The European Parliament’s Committee on the Environment, Public Health, and Food Safety (ENVI Committee) adopted a comprehensive climate change legislation on Monday, with the aim of achieving climate neutrality in the EU (EU). After reaching a tentative agreement with the European Council on April 20, the 81-member committee adopted the legislation by a vote of 52 to 24. By 2050, the new legislation will provide a legally binding target of net-zero greenhouse gas emissions, also known as climate neutrality. A climate-neutral EU, according to the European Council, is “a climate-resilient society that is completely adapted to the inevitable impacts of climate change…”
The EU would reduce net emissions by 55 percent from 1990 levels by 2030 to achieve this goal; the previous reduction plan was 40 percent. Since preventing new greenhouse gas emissions would be the EU’s top priority, the removal of only 225 Mt CO2 equivalents of existing greenhouse gases may count against the net reductions target. The bill also establishes the European Scientific Advisory Board on Climate Change, an “independent scientific body” tasked with “assessing policy consistency and monitoring progress.” The board would consist of 15 experts who would serve four-year terms.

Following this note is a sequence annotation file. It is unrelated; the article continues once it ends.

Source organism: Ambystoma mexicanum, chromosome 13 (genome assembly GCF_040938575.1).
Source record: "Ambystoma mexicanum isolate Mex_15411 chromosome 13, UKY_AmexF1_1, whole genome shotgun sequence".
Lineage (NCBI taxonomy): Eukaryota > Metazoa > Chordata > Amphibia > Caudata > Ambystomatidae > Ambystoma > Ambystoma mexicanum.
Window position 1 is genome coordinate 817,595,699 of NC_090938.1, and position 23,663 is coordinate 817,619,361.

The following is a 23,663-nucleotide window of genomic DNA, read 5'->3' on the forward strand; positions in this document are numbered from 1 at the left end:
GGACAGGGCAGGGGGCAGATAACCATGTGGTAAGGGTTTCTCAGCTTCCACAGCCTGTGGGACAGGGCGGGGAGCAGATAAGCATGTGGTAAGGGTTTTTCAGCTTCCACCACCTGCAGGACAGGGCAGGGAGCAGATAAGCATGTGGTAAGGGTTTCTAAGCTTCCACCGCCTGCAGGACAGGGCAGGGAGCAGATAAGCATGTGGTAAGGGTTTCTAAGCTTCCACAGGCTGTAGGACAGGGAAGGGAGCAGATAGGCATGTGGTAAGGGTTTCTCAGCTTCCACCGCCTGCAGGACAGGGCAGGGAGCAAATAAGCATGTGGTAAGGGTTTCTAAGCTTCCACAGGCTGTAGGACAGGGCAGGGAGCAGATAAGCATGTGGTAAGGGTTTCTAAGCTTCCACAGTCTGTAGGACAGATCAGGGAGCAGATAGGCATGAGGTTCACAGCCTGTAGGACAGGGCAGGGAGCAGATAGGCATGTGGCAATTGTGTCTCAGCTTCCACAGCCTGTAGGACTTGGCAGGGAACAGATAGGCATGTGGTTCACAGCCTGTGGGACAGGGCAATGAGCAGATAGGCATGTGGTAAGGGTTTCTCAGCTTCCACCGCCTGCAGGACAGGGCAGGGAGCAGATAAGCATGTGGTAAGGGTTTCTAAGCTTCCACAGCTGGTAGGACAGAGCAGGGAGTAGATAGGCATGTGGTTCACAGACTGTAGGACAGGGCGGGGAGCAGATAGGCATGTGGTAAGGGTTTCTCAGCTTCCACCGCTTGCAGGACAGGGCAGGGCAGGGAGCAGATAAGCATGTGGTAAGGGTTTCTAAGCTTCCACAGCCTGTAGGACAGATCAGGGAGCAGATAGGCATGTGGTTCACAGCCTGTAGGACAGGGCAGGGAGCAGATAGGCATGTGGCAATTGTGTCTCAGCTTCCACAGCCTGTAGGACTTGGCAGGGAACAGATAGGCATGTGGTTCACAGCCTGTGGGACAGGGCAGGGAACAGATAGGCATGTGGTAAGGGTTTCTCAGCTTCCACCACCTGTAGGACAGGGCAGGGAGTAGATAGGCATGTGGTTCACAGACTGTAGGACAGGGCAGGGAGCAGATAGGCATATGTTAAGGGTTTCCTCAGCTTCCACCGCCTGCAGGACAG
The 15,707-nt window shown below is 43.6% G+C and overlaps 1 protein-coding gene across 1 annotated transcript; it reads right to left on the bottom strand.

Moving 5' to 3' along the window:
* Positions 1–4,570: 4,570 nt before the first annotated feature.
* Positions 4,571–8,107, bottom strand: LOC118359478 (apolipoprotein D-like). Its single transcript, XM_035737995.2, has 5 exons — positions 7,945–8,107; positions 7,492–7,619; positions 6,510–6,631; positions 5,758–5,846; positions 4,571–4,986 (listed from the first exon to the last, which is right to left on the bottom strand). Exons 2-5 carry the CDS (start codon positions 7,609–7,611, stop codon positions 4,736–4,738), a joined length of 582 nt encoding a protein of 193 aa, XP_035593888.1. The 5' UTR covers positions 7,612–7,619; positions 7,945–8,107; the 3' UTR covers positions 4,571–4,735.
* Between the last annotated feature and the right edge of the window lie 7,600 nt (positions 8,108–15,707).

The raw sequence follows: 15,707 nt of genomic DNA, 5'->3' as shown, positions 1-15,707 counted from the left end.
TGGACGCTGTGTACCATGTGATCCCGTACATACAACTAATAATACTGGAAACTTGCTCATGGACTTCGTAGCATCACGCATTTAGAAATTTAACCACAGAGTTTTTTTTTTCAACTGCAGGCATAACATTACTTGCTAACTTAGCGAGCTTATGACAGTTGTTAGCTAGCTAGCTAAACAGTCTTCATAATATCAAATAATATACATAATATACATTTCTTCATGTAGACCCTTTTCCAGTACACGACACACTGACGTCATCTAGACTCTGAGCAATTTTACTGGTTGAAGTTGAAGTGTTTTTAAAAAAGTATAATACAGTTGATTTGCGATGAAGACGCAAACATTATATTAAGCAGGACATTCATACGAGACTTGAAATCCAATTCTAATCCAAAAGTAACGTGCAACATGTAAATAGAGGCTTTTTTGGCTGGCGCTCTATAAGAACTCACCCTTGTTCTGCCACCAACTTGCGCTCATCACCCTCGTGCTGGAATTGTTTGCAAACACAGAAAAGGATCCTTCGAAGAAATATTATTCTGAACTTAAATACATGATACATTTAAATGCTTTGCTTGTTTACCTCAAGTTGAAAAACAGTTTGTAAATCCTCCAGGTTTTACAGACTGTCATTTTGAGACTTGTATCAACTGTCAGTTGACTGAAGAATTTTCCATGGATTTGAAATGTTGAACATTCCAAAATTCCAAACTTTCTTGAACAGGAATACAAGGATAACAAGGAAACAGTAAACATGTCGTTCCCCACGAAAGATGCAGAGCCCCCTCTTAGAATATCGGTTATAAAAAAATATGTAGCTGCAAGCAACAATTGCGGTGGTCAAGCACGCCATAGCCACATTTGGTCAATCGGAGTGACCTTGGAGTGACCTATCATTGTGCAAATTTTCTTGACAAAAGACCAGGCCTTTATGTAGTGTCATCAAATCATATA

Before it may take effect, the legislation must also go through many measures. The law must be officially approved by the European Council and a plenary session of the European Parliament. The ENVI Committee anticipates that the legislation will be approved by the parliament at its late-June plenary session.